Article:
Mayor Mike Bloomberg announced plans to provide mass transit information via the city’s 311 system while touring a Department of Information Technology and Telecommunications call center last Thursday.
The plan would consolidate as many as 60 MTA phone numbers — currently used to disseminate information on the agency’s buses, trains and subway lines — under the city’s all-encompassing government service line.
“Because 311 is a simple, easy-to-remember number that New Yorkers are used to calling — in fact some 50,000 people dial it each day — it has enormous potential to improve customer service for our mass transit riders,” Bloomberg said during his weekend radio address.
Citing more than 370,000 MTA-related calls fielded and rerouted by 311 representatives every year, Bloomberg said the changes could save money for New Yorkers and help the MTA better assist its customers, who currently must browse through a list of 60 “Useful Phone Numbers” to reach the correct line for various transit related inquiries.
“The MTA must make it easier for our customers to access the information they need to navigate our transportation network,” MTA Chairman Jay Walder said. “Maintaining so many different numbers is confusing to riders and not the most cost-effective solution.”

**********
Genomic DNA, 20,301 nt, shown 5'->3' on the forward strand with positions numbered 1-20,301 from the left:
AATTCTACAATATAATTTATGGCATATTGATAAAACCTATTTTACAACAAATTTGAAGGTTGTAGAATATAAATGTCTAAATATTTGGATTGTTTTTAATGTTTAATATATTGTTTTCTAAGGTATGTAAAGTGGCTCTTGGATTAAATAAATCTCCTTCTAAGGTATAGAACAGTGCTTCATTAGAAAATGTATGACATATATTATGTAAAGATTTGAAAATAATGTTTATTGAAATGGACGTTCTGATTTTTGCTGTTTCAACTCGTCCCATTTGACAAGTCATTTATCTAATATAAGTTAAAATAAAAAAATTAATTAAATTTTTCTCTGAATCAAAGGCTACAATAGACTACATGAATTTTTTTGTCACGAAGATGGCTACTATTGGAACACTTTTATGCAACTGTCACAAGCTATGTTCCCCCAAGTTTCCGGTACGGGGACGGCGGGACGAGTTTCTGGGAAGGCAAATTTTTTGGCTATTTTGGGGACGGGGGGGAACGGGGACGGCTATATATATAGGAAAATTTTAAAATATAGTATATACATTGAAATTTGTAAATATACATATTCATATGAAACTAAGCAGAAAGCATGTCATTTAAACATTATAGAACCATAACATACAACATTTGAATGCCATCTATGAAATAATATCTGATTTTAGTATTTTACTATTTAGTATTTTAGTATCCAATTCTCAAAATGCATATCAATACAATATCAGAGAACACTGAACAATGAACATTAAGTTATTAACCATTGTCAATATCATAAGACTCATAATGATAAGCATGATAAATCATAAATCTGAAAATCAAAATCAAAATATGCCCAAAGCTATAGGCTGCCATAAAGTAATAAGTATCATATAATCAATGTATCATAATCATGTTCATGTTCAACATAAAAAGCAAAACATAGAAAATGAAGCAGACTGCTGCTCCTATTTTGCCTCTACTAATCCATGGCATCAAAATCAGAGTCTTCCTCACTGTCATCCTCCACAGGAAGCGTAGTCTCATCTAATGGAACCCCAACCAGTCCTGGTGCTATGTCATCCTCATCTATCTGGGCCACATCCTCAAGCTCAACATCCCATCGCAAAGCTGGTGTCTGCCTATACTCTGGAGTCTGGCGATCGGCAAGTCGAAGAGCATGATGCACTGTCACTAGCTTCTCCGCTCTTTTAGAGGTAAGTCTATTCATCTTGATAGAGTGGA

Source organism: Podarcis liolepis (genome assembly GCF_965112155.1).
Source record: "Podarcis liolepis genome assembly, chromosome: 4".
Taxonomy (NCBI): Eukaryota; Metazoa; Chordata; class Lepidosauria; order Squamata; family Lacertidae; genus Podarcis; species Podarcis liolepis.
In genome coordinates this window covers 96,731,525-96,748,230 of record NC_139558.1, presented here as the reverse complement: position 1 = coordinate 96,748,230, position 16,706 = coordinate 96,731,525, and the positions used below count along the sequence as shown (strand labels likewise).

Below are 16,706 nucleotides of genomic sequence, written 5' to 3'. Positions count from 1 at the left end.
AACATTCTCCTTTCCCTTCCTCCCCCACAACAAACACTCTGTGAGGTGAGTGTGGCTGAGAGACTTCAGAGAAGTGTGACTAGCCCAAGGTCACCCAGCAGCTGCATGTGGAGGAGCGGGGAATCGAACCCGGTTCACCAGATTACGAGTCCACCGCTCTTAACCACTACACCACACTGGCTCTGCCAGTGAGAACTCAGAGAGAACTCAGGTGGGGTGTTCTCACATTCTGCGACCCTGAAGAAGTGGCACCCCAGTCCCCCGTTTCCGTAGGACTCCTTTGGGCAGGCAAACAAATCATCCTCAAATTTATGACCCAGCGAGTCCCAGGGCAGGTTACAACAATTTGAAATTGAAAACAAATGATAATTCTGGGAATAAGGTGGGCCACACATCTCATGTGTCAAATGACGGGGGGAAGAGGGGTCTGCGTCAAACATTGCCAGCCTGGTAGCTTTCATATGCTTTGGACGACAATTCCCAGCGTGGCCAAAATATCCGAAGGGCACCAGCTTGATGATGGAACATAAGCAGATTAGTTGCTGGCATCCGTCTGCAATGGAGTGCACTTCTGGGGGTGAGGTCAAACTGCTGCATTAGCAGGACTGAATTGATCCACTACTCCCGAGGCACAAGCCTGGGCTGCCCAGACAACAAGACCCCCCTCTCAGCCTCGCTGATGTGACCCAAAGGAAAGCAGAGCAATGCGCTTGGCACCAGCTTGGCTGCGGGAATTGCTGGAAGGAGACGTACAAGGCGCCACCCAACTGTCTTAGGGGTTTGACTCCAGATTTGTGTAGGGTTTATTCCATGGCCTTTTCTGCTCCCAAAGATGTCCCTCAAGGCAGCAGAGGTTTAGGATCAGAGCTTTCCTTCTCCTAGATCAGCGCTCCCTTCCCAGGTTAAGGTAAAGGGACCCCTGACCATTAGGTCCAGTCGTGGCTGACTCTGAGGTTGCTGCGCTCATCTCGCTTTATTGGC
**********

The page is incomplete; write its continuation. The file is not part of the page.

Approximately 60 percent of 311’s MTA-related callers sought information on buses and subways, according to the DOITT, which manages 311.
Established in 2002, 311 has taken nearly 90 million calls since its inception. The government service line offers assistance on everything from parking rules to public officials. The system was expanded last month to include information on the city’s public schools.
Callers can access 311 outside the city by dialing 1 (212) NEWYORK (639-9675) or online at nyc.gov/311.